Monthly Briefing June 2024

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Authored by Petroc.


In March, twenty-two University Centre students studying on degree, higher apprenticeship, or Access programmes, visited Japan as part of the Turing UK mobility scheme. Working in partnership with Fukushima College, the trip focused on developing the green skills needed for a future net-zero economy. Japan has a bold plan to cut carbon emissions by 46 percent by 2030 and achieve full carbon neutrality by 2050.

Arriving in the capital, Tokyo, the students spent a few days visiting the city gardens and shrines. They took a coach trip to the Mount Fuji and Hakone lakes area, experiencing Japanese culture, language, and food, and had the opportunity to gain confidence navigating the Tokyo metro system. Travelling to Fukushima City by Shinkansen (bullet train), the college-based sessions included the opportunities for UK and Japanese students to work together on icebreaker sessions, exchange phrases and master the use of Google translate! There was also an introduction to the Fukushima Innovation Coast Framework (FIPO), a national project aiming to restore the coastal zone following the Great East Japan Earthquake (magnitude 9.0), Tsunami, and subsequent nuclear disaster in 2011.  The plan was designed to enable a faster recovery for the region by building a new industrial zone based on technologies in robotics, drones, energy, the environment and aerospace. Skills development and job creation sit at the very heart of the initiative, alongside research and attracting new industries and commercialisation.

The UK group were lucky to see how the FIPO plan was working in practice with a series of visits in the Fukushima Coastal region. The group visited the Fukushima ROBOT test-field, the Minami-Soma Incubation Centre, TEPCO Tomioka Decommissioning Archive Centre and NARREC, JAEA Naraha Centre for Remote Control Technology Development, where they had the chance to navigate crawler robots and fly drones through hoops.  They also stayed overnight at IKOI-Namie, a hydrogen-powered hostel.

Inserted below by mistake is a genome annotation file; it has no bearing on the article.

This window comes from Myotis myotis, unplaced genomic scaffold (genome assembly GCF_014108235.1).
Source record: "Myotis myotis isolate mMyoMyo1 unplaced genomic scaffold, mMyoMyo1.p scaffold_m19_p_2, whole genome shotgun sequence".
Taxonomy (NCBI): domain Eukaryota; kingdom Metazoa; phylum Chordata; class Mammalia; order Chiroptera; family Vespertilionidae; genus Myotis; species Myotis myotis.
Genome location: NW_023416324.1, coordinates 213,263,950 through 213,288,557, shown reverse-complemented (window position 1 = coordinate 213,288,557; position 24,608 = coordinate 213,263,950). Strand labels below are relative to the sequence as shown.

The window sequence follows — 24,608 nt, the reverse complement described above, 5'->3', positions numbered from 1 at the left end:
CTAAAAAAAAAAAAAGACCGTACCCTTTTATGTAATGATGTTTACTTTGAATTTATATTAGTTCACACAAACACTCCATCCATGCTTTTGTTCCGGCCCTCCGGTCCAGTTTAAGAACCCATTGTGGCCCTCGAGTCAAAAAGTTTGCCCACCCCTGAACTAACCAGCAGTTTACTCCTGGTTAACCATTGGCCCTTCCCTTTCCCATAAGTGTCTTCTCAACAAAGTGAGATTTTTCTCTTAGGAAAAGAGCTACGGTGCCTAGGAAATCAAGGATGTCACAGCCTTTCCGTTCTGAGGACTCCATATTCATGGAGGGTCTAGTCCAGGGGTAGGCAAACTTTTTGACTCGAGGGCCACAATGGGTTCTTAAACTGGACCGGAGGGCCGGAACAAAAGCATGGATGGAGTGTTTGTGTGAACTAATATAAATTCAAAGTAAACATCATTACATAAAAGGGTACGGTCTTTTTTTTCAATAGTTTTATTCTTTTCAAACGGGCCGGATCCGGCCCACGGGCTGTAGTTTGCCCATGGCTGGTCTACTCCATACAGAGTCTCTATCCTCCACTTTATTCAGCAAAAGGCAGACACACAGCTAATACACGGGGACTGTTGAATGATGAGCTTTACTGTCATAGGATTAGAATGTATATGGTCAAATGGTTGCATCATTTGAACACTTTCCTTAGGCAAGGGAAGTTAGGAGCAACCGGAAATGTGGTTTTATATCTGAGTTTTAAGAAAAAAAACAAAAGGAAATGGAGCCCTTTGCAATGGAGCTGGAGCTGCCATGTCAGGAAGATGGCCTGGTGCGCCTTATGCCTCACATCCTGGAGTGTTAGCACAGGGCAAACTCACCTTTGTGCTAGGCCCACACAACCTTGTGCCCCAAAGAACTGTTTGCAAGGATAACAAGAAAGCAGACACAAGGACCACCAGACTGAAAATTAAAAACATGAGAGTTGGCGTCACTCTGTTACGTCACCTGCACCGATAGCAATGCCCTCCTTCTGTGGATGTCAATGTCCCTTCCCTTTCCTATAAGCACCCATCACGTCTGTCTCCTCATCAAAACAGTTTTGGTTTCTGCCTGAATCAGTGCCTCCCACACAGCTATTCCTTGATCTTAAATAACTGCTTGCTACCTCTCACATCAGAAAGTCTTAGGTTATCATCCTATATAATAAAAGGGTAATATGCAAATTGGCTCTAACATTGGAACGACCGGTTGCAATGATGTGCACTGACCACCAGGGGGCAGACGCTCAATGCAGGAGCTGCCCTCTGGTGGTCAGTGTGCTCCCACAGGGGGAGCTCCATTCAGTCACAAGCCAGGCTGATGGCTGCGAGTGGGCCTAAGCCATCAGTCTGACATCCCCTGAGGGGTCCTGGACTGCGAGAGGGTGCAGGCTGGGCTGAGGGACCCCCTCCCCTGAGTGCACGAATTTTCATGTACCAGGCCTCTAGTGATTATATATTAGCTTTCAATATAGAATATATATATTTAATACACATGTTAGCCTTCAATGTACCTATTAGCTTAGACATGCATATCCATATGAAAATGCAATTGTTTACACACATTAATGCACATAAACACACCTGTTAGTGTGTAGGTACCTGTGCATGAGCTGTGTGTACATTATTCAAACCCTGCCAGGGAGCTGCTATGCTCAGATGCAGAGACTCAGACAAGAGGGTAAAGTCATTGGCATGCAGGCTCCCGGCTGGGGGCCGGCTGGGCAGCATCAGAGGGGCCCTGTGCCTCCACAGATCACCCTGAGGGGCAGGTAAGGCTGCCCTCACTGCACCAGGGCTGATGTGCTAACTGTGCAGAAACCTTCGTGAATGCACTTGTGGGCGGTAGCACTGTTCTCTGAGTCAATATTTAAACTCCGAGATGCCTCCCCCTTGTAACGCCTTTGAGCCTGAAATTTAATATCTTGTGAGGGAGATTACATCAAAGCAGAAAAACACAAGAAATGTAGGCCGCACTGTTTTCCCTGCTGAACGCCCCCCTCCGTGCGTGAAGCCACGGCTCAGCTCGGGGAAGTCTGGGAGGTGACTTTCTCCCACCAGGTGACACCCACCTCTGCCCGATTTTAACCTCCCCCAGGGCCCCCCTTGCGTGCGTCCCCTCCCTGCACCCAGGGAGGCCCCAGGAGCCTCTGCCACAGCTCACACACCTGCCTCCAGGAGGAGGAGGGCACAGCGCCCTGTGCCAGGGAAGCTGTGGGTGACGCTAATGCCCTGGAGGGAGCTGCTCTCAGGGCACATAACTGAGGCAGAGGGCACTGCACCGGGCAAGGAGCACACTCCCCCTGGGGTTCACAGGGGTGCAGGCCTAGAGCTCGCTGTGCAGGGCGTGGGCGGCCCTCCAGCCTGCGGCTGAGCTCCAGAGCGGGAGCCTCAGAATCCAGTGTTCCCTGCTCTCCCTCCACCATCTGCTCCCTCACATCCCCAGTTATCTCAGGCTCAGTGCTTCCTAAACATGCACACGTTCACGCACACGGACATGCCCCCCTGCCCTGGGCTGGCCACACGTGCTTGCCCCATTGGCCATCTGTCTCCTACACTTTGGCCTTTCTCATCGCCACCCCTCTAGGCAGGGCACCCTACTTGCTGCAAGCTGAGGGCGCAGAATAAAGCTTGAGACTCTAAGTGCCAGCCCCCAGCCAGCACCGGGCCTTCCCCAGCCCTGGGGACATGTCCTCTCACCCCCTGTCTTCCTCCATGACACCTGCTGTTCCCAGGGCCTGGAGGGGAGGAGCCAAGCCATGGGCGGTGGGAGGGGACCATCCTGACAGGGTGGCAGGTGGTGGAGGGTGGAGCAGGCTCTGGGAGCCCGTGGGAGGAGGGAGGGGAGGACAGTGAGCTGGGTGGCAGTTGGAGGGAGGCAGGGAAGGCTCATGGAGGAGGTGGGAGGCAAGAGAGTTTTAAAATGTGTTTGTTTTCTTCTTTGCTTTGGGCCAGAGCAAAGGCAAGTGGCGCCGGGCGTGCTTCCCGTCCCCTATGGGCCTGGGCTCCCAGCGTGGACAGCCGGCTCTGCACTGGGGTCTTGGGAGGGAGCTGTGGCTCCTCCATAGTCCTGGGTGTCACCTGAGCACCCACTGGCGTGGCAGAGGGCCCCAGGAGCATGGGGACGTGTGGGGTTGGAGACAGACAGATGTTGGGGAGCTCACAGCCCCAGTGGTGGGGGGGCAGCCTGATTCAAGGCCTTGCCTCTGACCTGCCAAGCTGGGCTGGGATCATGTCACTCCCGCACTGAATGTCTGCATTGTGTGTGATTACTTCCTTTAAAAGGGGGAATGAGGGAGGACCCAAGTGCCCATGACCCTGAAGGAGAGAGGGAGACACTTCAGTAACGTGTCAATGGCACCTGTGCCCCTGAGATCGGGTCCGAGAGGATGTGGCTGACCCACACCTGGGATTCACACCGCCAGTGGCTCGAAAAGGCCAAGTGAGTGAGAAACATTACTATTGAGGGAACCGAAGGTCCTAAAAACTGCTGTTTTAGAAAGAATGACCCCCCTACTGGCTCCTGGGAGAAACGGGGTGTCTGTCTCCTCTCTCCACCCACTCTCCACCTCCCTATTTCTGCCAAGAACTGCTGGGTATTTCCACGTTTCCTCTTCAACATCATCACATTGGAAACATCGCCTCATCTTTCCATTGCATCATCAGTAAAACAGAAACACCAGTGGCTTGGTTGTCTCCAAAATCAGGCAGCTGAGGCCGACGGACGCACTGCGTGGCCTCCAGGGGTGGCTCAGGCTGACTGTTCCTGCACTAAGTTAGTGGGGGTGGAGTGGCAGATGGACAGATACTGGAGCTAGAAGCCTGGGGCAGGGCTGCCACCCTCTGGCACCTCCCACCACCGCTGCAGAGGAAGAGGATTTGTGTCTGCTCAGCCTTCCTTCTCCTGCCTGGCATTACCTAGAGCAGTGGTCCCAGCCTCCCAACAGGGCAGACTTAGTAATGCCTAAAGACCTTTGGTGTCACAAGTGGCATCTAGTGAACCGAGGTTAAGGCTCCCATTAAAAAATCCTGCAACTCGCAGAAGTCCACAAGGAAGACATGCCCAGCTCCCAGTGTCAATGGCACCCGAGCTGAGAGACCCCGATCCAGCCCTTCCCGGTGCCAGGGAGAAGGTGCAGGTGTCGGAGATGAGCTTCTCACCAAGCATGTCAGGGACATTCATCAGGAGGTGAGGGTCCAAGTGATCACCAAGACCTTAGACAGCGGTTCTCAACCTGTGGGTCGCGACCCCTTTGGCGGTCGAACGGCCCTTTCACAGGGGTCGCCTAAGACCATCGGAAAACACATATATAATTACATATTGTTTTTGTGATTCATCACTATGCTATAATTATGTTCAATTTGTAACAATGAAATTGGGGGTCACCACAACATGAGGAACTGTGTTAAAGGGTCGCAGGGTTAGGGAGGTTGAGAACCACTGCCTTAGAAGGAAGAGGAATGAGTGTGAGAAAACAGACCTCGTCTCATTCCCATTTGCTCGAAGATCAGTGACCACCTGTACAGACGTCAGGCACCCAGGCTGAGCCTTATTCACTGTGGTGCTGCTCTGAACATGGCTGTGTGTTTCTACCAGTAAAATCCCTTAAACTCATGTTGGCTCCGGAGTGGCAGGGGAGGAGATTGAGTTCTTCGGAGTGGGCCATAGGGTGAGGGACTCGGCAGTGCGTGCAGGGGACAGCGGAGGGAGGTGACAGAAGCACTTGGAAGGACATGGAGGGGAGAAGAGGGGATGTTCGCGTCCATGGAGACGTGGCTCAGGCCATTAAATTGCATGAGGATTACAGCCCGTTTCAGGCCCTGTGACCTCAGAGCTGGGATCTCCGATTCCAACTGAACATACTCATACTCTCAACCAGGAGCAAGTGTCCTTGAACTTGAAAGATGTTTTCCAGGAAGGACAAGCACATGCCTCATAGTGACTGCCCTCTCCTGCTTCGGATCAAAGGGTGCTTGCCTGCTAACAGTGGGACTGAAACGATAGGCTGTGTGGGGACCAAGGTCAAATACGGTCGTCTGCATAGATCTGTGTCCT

In addition to experiencing hydrogen–powered accommodation, the group learnt more about Namie, Japan’s Green Hydrogen Centre, through presentations from the Namie town administrator, a visit to the NEDO Fukushima Hydrogen Energy Research Field and Michinoeki Namie, a roadside station using solar power and the hydrogen produced at the Fukushima Hydrogen Energy Research Field (FH2R), one of the world’s largest hydrogen production bases, to generate electricity for lighting and air conditioning.

Beyond the technological innovations, there was an opportunity to understand the events and profound impacts of the earthquake on the coastal communities. This was particularly poignant as the coach drove towards the shoreline and the group visited the FIPO, 3.11 Disaster Memorial Museum.  Exhibits showing the damage caused by the earthquake, explained the impact of the tsunami and nuclear accident, and featured stories of survivors and videos showing the decommissioning effort and reconstruction. These exhibits triggered mixed emotions of both heartbreak and hopefulness. Day to day resilience, alongside a long term national strategic plan, were highlighted as the drivers behind the recovery and resurgence, despite the largest magnitude earthquake ever recorded in Japan and the third largest in the world since 1900.

The final few days in Fukushima involved a Kendo demonstration and an opportunity for the UK students to participate in a bespoke training session.  Kendo is a modern Japanese martial art, descended from Kenjutsu that uses bamboo swords and requires concentration, breathing, skill and agility. It involves high levels of self-discipline and is certainly harder that it looks! There was also a visit to the Aizu ‘mountain’ region, which included the chance to see the Inawashiro Daini Hydro Power Plant, originally constructed in 1918, and still producing 63MW of electricity for 12,500 local households. This was followed by cultural visits to a Nisshinkan, or traditional ‘samurai’ school building, and Tsurugajo Castle in Aizu-Wakamatsu City, a Samurai’s traditional house from the Edo-era.

Our time in Fukushima and in Japan reinforced the power of collaboration, or ‘renkei’, and provided an opportunity to both understand the past and unlock the opportunities of the future.  We now have twenty-two advocates living, studying and working in the Southwest ready to develop our green economy and net-zero aspirations.

The University Centre is hosting a Green Hydrogen Skills Policy dialogue on Wednesday, 3 July, in North Devon. If you would like to attend, please contact [email protected]